To the boring stuff (yup, animals), we did ok. A couple of leopards were spotted (one in the day in a tree, the other at night stalking two lots of dinner: the impala were one thing, but the Kudu was too big to be attempted), plus two prides of lions, one of which was 16strong and the other which we saw twice including once on the hunt. There were several elephant families including a couple of small babies, a small number of giraffe (but including what looked to be twin youngsters), a hippo fight, a hippo running – feck me, they can move -, Impala sex (out of mating season and with a baby – also out of season – looking on: That was one randy Impala), an Impala with only one antler and assorted other antelopes including Kudu; civet cats, a mongoose, some owls, many sorts of bird, a small number of zebra, some buffalo's and a hyena. It as a pretty good selection, although the other vehicle of our group - who had struggled a bit – saw a lion kill on the final night. Danged it.


Animals like Impala are often so omnipresent that it is easy to get bored of them, but if you pay attention, every now and then you still mange to see something a little different. This poor one antlered guy (top) will have to work extra hard to find a mate, whereas the guy below didn't seem to be having any such problems, despite it not being mating season




I am now completely animaled out, and have no intention of visiting any large game park – unless it's very cheap or for a very special reason – for a long time to come, as i'm sure you will all be happy to hear.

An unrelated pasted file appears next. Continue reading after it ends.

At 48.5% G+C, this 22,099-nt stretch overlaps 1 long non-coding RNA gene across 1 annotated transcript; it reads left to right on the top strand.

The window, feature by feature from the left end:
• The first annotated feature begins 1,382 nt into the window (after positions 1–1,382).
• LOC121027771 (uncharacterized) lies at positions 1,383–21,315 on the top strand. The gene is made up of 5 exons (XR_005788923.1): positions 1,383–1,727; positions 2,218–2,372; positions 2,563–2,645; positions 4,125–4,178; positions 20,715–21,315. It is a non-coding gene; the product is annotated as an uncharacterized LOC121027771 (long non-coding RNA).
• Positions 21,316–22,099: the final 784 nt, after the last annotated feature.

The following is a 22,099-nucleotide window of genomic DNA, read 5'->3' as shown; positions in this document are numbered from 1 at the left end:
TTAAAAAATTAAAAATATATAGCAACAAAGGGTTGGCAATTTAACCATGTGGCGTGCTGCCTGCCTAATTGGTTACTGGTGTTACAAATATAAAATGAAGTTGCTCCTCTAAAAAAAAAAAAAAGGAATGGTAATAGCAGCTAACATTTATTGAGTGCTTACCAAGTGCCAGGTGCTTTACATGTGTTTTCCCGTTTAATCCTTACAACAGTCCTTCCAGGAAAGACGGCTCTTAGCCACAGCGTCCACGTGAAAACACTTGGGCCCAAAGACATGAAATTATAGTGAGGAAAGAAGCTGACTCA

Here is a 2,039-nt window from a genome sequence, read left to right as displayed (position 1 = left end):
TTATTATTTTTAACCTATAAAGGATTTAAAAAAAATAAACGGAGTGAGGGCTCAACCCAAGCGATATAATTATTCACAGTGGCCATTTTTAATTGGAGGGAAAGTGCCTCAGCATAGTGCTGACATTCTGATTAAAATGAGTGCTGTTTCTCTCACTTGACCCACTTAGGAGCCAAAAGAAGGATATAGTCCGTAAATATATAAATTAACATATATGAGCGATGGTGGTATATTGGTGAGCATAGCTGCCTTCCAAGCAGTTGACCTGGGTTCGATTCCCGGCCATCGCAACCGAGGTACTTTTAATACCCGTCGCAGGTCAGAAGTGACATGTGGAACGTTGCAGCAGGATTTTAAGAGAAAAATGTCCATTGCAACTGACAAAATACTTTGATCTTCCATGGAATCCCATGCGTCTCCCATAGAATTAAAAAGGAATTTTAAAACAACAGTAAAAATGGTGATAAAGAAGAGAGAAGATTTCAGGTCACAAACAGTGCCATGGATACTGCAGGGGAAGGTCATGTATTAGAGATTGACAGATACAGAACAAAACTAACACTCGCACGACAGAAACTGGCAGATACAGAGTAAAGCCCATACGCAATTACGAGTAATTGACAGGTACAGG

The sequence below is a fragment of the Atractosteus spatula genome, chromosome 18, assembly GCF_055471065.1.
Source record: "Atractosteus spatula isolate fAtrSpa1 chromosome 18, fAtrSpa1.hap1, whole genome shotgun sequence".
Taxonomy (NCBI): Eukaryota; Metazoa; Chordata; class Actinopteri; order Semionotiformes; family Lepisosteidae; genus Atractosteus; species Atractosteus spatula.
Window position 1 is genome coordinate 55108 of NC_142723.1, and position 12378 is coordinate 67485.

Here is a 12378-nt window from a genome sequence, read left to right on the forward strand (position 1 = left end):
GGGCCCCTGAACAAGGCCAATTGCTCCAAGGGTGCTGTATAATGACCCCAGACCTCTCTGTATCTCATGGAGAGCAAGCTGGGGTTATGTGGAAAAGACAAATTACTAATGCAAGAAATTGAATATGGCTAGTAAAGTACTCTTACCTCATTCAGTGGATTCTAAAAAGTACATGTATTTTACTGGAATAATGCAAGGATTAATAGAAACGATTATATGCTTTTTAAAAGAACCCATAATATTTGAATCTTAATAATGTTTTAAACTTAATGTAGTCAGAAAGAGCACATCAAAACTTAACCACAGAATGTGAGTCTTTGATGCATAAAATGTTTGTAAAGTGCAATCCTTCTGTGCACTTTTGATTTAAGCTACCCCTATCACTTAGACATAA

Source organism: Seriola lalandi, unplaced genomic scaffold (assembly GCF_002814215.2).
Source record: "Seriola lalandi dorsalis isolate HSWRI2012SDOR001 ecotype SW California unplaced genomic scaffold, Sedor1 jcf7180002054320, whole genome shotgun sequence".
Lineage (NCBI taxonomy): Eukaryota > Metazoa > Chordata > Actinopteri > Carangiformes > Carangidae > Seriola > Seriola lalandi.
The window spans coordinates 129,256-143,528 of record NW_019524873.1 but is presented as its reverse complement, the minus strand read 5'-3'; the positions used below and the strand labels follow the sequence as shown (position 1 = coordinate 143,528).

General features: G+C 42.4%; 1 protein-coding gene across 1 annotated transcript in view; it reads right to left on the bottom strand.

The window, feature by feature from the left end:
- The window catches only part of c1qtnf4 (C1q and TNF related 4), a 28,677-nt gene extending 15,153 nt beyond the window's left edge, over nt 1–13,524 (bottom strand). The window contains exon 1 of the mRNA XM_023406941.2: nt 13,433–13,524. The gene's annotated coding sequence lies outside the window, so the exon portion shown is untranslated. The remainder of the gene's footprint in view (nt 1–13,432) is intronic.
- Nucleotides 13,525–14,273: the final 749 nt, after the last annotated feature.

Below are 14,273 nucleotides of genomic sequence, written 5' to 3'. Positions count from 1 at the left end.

Greg, I promise no more leopard pics for a really long time (unless they are really, really good ones of course)

As to the different way of enjoying hippos, I must admit that it was not intentional and not even entirely confirmed, though I have very strong suspicions. On arrival, we had been asked if we all ate 'red meat', although our attempts to find out what red meat were studiously ignored. For the next 2 days we were then served a selection of dishes all using the same red mince meat – Versions of spaghetti bolognese, chili con-carne and shepherds pie all made an appearance. All using this strange red meat, which actually tasted pretty good whilst being a taste not entirely like any meat I eat with any regularity. So we were served unidentified red meat at just the same time as the annual hippo cull (to keep numbers in check) occurred.

I think putting 2 and 2 together in this instance is entirely justifiable...


Top: This Hippo wandering into his small pond quickly led to this hippo fight (below), which the incumbent won. That evening, the interloper could be seen standing about 20 away from the pool, looking hot and a bit sheepish and with some bloody wounds from the encounter

Actually, ignoring the hippo meat (if, indeed, it was hippo meat), the food was universally pathetic. Portions were small, and some of the stuff was just wrong, or at least very odd. Being woken up at 5am before a safari is one thing – but then offering solely decaf chicory (instead of coffee) and rubbery 'toast' without topping for breakfast is something else. Similar things, obviously recycled food or just rubbish continued throughout (a single stale lettuce sandwich was our lunch on the journey over), but the brilliant finale was lunch on the journey back to Malawi which included Shoprite-value Rusks.